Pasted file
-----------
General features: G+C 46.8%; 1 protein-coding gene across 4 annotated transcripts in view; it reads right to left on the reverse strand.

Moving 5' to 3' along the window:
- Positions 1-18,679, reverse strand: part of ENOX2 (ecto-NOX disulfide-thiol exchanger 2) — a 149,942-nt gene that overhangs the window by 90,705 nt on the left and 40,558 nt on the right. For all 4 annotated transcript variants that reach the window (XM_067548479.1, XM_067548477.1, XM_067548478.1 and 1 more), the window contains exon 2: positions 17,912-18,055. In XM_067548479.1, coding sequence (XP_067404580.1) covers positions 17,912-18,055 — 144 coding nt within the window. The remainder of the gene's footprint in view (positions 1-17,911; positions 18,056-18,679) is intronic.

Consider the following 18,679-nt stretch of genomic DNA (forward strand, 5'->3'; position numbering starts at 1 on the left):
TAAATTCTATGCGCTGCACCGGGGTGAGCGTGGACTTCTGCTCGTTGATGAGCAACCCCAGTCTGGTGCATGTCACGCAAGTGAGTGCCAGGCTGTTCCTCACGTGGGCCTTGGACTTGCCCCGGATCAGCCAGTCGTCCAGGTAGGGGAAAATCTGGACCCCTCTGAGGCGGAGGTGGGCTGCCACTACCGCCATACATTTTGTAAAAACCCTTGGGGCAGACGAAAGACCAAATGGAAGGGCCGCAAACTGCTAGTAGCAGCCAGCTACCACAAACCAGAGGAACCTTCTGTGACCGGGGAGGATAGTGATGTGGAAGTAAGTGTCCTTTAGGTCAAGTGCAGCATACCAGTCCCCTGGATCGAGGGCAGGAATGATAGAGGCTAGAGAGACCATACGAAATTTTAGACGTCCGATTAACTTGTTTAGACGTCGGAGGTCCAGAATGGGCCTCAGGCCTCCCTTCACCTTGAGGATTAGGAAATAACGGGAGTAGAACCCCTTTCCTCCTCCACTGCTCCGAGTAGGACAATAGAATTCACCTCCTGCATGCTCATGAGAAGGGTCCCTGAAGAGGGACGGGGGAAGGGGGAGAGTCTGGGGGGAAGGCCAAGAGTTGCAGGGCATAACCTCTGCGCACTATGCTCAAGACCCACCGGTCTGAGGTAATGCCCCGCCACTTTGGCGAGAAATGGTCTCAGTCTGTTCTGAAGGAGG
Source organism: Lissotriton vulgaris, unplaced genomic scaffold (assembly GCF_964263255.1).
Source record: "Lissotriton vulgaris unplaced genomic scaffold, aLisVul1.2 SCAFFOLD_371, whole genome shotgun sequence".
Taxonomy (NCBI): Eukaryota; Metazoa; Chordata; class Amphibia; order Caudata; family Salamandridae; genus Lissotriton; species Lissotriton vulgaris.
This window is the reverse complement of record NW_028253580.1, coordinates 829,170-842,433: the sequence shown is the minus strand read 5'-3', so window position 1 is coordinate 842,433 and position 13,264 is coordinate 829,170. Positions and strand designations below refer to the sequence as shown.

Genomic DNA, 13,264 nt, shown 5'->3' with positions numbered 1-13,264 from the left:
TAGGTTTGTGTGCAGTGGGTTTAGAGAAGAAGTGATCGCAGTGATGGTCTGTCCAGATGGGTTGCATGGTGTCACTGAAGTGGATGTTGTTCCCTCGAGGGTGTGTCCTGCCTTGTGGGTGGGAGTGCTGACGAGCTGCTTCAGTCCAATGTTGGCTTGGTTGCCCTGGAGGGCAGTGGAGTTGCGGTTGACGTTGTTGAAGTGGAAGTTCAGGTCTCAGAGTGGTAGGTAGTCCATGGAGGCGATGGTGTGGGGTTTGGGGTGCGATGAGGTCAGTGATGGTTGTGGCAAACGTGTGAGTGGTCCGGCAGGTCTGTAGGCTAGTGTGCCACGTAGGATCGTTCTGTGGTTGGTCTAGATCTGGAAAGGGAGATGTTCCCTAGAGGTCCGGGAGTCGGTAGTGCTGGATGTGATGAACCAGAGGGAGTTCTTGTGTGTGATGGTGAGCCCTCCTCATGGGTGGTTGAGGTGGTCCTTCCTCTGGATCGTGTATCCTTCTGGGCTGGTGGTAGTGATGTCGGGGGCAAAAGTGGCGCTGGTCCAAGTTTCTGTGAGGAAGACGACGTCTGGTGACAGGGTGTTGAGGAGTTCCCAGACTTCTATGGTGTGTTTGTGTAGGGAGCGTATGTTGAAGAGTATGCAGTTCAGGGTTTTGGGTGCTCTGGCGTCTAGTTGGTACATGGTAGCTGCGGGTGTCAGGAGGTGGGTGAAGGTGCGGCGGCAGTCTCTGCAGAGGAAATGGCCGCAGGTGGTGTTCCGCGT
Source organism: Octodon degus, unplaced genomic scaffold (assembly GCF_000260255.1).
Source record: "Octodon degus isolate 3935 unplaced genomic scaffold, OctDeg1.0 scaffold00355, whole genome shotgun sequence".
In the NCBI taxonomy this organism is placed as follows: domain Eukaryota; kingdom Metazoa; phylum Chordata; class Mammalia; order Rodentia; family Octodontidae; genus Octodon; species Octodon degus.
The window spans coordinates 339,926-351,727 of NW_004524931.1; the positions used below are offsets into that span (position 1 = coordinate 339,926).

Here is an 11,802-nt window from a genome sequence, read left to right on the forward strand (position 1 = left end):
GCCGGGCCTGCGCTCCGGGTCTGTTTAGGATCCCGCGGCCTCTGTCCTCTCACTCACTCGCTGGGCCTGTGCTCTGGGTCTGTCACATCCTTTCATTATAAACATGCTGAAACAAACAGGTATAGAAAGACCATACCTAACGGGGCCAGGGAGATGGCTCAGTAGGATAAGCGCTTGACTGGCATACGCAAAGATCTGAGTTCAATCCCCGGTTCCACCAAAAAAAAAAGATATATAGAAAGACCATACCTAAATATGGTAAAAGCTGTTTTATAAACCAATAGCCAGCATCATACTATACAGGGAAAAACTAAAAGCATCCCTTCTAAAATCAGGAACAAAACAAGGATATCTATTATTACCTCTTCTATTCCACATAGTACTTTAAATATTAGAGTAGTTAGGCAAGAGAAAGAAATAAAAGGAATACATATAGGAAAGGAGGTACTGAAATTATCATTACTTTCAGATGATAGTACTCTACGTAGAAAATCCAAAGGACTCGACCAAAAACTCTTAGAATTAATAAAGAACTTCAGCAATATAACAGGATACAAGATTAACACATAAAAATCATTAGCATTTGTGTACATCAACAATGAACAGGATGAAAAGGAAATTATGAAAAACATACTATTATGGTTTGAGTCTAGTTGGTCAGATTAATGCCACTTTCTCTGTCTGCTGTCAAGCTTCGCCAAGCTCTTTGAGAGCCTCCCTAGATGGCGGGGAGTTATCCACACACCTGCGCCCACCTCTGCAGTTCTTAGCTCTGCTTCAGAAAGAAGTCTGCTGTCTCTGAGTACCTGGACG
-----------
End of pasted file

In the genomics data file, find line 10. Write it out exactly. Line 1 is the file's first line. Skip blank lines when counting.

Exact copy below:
Genomic DNA, 13,264 nt, shown 5'->3' with positions numbered 1-13,264 from the left: